Objectives/hypothesis: Postinfectious olfactory loss is among the most common causes of olfactory impairment and has substantial negative impact on patients' quality of life. Recovery rates have been shown to spontaneously improve in most of patients, usually within 2 to 3 years. However, existing studies are limited by small sample sizes and short follow-up. We aimed to assess the prognostic factors for recovery in a large sample of 791 patients with postinfectious olfactory disorders.
Study design: Retrospective cohort.
Methods: We performed a retrospective analysis of 791 patients with postinfectious olfactory loss. Olfactory functions were assessed using the Sniffin' Sticks test at the first and final visits (mean follow-up = 1.94 years).
Results: Smell test scores improved over time. In particular, patient's age and the odor threshold (T), odor discrimination (D), and odor identification (I) (TDI) score at first visit were significant predictors of the extent of change. The percentage of anosmic and hyposmic patients exhibiting clinically significant improvement was 46% and 35%, respectively.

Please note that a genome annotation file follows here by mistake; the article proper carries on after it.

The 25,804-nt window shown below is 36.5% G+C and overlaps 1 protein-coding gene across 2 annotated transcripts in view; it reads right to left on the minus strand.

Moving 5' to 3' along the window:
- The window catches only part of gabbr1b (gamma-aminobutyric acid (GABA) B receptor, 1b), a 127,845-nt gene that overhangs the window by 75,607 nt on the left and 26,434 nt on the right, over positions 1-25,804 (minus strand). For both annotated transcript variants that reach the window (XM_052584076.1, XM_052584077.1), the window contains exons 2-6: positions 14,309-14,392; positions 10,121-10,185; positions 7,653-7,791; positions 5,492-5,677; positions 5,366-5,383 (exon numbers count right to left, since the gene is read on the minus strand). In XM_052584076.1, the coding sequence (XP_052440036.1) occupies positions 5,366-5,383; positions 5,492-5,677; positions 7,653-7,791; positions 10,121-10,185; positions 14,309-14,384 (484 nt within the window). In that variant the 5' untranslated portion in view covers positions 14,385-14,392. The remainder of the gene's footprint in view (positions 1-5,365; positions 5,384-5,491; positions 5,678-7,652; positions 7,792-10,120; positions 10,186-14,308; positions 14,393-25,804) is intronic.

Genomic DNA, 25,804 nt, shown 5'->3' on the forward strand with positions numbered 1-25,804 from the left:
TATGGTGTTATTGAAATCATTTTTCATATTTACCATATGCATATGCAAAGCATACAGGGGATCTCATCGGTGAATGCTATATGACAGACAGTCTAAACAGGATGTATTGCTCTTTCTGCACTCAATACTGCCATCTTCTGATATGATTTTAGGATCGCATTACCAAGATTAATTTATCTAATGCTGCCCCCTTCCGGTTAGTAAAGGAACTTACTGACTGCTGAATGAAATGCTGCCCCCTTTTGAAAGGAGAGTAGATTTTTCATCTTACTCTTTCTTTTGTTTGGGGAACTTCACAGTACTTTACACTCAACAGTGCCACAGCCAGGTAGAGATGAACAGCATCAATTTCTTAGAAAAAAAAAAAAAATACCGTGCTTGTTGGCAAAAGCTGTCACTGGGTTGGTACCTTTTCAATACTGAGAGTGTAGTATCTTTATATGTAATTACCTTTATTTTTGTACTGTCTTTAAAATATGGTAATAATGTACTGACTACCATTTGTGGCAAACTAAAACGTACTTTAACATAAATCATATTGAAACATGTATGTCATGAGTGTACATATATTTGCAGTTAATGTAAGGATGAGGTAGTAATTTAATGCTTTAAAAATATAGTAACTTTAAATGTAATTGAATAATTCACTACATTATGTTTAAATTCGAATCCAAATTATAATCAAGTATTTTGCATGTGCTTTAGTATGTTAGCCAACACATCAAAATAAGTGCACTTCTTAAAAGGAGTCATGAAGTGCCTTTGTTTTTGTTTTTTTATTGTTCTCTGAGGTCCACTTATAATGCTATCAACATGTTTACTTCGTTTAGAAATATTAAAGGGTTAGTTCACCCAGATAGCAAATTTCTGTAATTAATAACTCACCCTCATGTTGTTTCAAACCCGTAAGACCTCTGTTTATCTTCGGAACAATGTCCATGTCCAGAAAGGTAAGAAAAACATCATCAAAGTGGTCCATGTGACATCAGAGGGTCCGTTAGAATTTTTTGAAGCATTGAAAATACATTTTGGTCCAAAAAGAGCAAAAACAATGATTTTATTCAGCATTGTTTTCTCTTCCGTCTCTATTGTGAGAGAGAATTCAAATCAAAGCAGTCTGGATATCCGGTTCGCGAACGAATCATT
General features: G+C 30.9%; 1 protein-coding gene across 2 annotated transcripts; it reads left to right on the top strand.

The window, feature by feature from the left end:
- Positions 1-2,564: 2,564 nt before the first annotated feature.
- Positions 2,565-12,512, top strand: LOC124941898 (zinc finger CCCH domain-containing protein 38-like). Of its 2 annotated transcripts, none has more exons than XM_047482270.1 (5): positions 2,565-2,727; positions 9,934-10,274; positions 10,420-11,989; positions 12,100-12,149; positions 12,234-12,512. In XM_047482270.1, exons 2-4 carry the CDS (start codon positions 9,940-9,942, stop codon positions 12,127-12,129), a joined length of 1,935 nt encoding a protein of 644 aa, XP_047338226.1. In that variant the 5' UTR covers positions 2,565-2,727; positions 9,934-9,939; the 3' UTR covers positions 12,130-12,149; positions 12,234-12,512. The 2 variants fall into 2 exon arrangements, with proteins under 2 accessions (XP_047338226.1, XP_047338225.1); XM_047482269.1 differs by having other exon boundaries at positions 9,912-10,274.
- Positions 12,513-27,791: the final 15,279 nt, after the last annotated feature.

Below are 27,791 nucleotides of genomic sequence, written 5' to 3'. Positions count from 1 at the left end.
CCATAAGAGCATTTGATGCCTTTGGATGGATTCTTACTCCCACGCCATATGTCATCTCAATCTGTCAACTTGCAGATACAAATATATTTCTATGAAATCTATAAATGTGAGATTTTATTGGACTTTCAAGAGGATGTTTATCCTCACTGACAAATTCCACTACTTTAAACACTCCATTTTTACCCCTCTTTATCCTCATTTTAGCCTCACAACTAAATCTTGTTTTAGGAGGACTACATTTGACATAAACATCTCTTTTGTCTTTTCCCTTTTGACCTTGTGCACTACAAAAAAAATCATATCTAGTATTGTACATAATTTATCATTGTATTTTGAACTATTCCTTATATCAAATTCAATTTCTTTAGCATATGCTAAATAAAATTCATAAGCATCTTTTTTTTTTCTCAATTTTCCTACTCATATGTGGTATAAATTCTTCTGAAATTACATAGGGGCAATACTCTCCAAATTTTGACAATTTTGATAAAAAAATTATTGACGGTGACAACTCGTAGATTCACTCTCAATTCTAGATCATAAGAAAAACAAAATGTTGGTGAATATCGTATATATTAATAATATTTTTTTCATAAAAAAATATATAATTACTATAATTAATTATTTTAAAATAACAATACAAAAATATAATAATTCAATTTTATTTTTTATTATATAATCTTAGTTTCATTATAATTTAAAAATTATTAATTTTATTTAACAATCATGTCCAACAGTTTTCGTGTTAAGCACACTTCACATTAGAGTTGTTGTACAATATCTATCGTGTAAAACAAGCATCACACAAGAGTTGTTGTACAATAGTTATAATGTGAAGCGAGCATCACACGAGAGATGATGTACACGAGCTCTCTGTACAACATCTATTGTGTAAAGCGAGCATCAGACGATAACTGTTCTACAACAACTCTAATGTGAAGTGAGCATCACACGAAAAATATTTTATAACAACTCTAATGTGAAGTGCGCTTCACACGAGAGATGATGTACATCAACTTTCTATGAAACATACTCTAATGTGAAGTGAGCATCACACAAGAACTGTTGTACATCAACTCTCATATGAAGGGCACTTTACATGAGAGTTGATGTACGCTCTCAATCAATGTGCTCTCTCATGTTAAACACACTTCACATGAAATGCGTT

Conclusions: This study provides new evidence within the postinfectious olfactory loss literature, shedding light on the prognostic factors and showing that recovery of olfactory function is very frequent, even many years after the infection.
Level of evidence: 4. Laryngoscope, 128:10-15, 2018.
Keywords: Postinfectious olfactory loss; Sniffin' Sticks; recovery; smell disorders.
© 2017 The American Laryngological, Rhinological and Otological Society, Inc.